Many end up too granular and are unusable in search campaigns, in which case you need to stretch out your durations or look at less granular audiences. There probably isn’t a need for a list of people who abandoned a DVD in their basket last Tuesday — the last 30 days might do.
Conversely, that robust remarketing strategy I mentioned above does require the creation of multiple lists. The results you’ll see from a user who visited your site and bounced straight off 29 days ago will differ hugely from results from someone who abandoned their basket yesterday; don’t just target them all with a blanket bid and creative in one ad group.
Let the volumes of traffic that you’re seeing on the site indicate just how granular you can afford to go with your remarketing lists. And make sure to check on and react to list volumes, rather than letting redundant lists languish in your account.
This one is the source of much debate among PPCers: standard or accelerated delivery. Do you set a daily budget and let Google decide how to distribute that budget across the day to ensure you’re on all day? Or do you allow your ads to serve as often as possible, even if that means your daily budget runs out at 9:00 a.m.?
At first glance, option one seems better; but when you think about it, what does that option really mean? Let’s simplify for the sake of argument and say your campaign budget is £24/day, and your bids are set at £1. If Google estimates you’re going to gain one click per hour throughout the day, it may only serve your ad, say, 30 times per hour.
But what if 1,000 searches are occurring for keywords in that campaign every hour? You’re missing out on 97 percent of them because Google has decided you can’t afford it, and you have no idea how valuable those impressions could be for your business.
On the other hand, if you were using accelerated delivery, then learned the day after you launched your campaign that your budget had run out after the first hour, you could take action. Clearly, you need to decrease your bids or increase your daily budget in order to appear for the entire day.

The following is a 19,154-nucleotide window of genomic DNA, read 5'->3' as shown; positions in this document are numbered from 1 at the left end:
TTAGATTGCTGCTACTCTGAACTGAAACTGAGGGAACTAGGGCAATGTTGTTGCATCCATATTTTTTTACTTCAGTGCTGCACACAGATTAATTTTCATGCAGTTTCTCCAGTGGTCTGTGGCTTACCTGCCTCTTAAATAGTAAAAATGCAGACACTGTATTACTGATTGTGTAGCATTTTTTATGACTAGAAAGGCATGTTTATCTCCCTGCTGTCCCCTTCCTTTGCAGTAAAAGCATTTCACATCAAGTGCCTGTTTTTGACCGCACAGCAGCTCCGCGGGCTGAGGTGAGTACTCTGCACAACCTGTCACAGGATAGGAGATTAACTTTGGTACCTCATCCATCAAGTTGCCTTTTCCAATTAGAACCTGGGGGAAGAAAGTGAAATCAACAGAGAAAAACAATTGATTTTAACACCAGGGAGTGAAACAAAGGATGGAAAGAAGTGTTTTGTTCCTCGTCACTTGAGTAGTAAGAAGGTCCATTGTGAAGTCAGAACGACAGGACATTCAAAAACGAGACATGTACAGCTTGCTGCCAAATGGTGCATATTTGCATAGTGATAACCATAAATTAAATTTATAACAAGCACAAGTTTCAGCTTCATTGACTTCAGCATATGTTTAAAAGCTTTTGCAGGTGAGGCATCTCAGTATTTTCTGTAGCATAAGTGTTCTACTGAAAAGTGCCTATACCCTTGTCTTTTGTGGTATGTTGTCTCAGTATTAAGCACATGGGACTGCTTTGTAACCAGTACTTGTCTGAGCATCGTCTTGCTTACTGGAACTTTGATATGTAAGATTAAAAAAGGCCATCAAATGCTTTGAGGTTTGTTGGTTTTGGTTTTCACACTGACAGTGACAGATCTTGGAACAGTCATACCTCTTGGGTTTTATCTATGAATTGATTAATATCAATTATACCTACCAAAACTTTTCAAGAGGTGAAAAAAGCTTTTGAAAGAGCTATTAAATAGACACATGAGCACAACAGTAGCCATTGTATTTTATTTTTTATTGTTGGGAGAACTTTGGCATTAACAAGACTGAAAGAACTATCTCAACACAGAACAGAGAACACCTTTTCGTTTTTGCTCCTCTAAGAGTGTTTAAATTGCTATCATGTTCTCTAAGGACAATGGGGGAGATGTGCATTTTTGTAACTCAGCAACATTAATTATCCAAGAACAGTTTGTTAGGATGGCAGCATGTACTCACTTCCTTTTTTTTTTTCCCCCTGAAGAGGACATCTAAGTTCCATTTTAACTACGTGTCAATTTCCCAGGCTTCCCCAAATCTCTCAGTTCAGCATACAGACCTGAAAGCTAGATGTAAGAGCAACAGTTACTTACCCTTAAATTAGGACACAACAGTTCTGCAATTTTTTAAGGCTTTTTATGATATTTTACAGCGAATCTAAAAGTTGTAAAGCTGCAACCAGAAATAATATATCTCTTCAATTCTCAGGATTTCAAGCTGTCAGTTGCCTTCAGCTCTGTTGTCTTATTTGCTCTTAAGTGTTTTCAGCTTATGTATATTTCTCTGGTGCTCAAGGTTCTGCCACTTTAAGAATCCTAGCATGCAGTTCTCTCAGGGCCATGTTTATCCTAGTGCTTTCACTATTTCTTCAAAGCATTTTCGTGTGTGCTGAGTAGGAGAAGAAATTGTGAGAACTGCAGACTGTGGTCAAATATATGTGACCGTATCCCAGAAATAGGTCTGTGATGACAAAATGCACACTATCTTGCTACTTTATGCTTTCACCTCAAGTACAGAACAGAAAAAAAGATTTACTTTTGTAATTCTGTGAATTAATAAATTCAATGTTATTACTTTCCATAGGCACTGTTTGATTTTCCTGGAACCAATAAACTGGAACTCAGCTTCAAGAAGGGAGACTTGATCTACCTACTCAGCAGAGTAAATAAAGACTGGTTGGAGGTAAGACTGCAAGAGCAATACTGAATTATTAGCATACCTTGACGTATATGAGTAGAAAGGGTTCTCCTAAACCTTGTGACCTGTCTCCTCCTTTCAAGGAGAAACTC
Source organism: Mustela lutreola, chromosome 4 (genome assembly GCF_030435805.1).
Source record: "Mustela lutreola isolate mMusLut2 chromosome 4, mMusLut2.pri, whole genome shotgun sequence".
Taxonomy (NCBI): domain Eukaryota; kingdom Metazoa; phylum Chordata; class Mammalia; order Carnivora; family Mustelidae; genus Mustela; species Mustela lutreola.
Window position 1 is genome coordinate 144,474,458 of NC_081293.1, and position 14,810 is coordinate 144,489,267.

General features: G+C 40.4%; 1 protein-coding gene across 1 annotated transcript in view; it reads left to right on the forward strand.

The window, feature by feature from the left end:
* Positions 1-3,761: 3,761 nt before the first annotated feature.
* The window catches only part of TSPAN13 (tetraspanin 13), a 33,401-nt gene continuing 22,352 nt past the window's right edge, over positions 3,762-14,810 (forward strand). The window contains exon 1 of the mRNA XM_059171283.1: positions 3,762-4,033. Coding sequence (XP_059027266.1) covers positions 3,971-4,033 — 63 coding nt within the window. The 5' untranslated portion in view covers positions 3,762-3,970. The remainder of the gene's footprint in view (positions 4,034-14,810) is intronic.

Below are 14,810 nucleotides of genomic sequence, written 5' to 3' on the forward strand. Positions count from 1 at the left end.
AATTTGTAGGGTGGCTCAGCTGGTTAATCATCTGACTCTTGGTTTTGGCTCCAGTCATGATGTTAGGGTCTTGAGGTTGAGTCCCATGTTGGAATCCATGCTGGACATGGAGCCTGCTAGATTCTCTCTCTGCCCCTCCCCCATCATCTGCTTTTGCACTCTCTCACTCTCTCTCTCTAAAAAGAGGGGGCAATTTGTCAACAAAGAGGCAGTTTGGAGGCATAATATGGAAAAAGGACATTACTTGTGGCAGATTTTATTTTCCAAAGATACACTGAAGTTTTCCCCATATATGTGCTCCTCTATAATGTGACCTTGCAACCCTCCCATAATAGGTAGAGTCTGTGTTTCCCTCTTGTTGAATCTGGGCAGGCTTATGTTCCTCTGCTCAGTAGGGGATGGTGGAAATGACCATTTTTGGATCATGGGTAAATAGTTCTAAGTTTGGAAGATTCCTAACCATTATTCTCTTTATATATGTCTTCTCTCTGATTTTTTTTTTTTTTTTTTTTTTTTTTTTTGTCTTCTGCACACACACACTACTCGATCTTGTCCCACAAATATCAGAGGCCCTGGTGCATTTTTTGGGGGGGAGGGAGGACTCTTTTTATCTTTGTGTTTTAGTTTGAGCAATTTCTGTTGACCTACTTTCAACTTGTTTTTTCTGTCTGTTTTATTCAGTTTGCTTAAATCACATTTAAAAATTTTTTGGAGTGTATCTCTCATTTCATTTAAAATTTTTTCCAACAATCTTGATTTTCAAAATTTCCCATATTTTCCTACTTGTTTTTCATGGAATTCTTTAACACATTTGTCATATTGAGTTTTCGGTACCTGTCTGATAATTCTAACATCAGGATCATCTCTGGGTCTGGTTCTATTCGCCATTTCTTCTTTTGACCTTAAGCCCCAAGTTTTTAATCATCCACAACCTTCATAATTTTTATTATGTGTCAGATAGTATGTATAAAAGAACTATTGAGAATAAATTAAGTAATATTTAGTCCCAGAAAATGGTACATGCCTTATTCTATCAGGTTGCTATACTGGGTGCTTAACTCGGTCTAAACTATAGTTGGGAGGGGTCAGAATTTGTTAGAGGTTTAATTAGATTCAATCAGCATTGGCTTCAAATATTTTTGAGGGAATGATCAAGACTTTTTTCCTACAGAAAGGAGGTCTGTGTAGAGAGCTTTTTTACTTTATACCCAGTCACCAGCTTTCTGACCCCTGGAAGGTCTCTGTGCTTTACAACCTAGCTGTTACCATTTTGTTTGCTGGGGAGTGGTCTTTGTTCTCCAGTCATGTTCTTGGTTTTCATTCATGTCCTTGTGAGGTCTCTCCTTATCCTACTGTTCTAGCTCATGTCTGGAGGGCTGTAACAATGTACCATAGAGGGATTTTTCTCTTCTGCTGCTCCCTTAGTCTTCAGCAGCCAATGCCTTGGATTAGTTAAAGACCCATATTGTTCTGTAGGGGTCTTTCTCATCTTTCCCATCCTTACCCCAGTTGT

Standard delivery creates the illusion that you can “afford” to be appearing all day. But you can’t — Google is deciding when to show your ads instead of you. Whichever delivery method you choose, you run the risk of spending beyond your means. But accelerated delivery alerts you to this fact much more quickly and puts the control back in your hands.
Sales don’t always occur between the hours of 9:00 a.m. and 5:30 p.m.; even if they do, it may be in a completely different time zone. But thanks to automated rules, there’s no need for anyone to be up until 11:00 p.m. on Christmas Eve making ad changes. It can all be set up to run in your absence without a hitch — as long as you’re careful.
First of all, make sure every setting on your “Create rule” screen is correct. And by that I mean double-check yourself, and get someone else to check over the settings for you. A load of sale ads going live on the wrong day can lead to huge problems:
Are you applying the rule to selected ads or to all ads in a campaign? Should the rule be limited to ads with a specific label? Is this rule running daily, or just once? There is no such thing as being too careful here.
Also bear in mind that your rule could run at any time during the hour you’ve set. So if your sale ends at 2:00 p.m., and you don’t want sale ads potentially still live at 2:58 p.m., then leave yourself an hour’s grace at either end.
Nothing is surer to annoy a client or boss than overspending, but it is often and easily done. Speaking from experience, an account manager could, at any one time, be managing several clients and hundreds of different campaigns. This makes it almost impossible to manually keep track of budgets and spot potential overspends yourself.
Instead, you need to make budget tracking as simple and automated as possible so that it can be monitored easily and excessive spending reined in quickly.
By creating a script to export month-to-date spend into a Google doc, in combination with some simple Excel formulas, anyone can have a budget-tracker document for each client. It looks at previous spend and calculates projected spend for the month, giving you an indication of whether you need to increase or decrease spend.
If you work to an overall budget, it can be very top-level, or you can work to specific budgets for different campaign types, as long as you use consistent naming conventions across all campaigns, e.g., if you have a budget for remarketing campaigns which you need to keep track of, make sure “remarketing” is in the name of every campaign that needs tracking.
One mistake certainly doesn’t make a bad account manager. Unless you’re reading this on your first day, you’ve probably been there yourself. But there are small changes we can all make to ensure those little mistakes are happening much less often.
Using a combination of care and attention, automation and another set of eyes should help to keep your campaigns in check and make for a happier workplace.